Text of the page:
Late last week, Qwest supporters were hit with more bad news when The Wall Street Journal reported that an ongoing Securities & Exchange Commission investigation of the company’s past accounting practices is broadening to include allegations that certain company executives entered into secret agreements enabling them to buy Qwest stock at very low prices. TPR’s inquiries to the SEC drew a “no comment” from the agency’s press office, and Qwest spokesman Chris Hardman limited the company’s response to another affirmation of Qwest’s oft-repeated pledge to cooperate with federal investigators.

By law, the FCC is not required to abide by the recommendations of statelevel regulators in deciding the final outcome of Section 271 applications. Neither is the commission known for closely monitoring – and then taking its lead from – media reports about scandalous behavior. If it were otherwise so, Qwest’s bid to make Minnesota the 12th state in its region where it can offer interstate long distance service would most certainly be doomed. But that is not at all the case in this instance. In fact, it may be that the FCC will follow Koppendrayer’s lead.

One thing is for certain: Opponents of the Qwest Minnesota 271 application are putting the proverbial full-court press on the FCC in an effort to torpedo the request. MCI, in comments it recently submitted in connection with the Qwest application, pointed out that the MPUC’s inability to support the Qwest application marks the first time where a Bell Operating Company (BOC) has applied for interLATA entry in a state without support from the relative state commission.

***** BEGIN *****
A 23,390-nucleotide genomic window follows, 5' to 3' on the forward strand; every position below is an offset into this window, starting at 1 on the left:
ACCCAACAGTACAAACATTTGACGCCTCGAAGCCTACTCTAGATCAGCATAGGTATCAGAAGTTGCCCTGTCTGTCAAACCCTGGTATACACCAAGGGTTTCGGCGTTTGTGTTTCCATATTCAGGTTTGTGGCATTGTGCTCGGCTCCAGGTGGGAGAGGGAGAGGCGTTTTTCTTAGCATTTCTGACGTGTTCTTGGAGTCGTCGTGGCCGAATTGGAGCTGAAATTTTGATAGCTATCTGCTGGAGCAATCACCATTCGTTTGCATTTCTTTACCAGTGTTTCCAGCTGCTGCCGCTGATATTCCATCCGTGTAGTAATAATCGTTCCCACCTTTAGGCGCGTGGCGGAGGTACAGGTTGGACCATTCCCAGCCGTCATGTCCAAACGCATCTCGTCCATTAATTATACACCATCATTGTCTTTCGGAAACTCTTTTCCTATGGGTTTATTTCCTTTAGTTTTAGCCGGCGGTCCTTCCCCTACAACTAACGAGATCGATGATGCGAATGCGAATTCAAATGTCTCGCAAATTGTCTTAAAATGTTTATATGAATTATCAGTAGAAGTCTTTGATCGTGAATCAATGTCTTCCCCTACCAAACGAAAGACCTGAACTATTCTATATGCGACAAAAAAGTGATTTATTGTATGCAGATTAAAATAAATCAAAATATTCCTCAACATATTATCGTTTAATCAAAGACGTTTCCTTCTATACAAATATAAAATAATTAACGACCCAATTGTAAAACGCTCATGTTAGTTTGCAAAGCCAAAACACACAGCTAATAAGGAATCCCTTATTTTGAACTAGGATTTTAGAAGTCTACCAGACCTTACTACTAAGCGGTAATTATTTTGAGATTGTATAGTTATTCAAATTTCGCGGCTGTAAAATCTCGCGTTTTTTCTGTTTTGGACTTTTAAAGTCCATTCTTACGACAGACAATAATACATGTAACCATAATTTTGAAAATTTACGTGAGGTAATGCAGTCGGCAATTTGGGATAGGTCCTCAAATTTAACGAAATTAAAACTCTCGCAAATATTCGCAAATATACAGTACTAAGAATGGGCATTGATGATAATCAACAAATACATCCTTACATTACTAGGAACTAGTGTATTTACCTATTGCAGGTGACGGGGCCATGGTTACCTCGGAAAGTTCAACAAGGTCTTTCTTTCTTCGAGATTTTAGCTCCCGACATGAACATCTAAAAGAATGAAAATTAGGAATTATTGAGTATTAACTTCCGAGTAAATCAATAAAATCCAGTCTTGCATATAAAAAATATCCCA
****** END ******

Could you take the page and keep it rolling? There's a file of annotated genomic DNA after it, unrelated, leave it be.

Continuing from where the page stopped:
The MPUC has “ongoing concerns with Qwest’s secret deals and Qwest’s unwillingness to either accept the remedy plan established in the penalty phase of the secret deals proceeding or to admit any culpability for its actions,” MCI told the FCC.

MCI noted that the FCC pretty much ignored the Qwest secret deals issue when it approved the company’s previous Section 271 applications. And the federal agency did so, MCI said, “despite the discriminatory treatment Qwest provided to certain CLECs and the silencing of CLECs who could have provided critical information that would have been useful to state commissions and enabled other CLECs … to more easily enter the local market.”

Some industry sources interpret MCI’s criticism of the FCC’s lack of action in the Qwest Minnesota case as a carefully worded slight aimed not so much at the agency, but rather its leadership – in particular, Chairman Michael Powell, who is widely viewed as pro-RBOC, pro-deregulation. This perception is bolstered by the FCC’s record of approving nearly every 271 application submitted by the BOCs since Powell assumed the chairmanship. That record stands in stark contrast to the FCC of the Clinton era when the agency appeared to routinely deny Bell applications for interLATA entry (see TPR, April 21).

Even so, FCC records indicate the agency steered clear of the Minnesota case, in large part, because of the state commissions’s involvement in trying to resolve the matter. But as MCI noted, the state investigation led to the MPUC’s refusal to support Qwest’s 271 application. It also led to a remedy plan whose implementation Qwest continues to resist. Consequently, now is not the time for the FCC to disregard the Qwest experience in Minnesota, MCI said.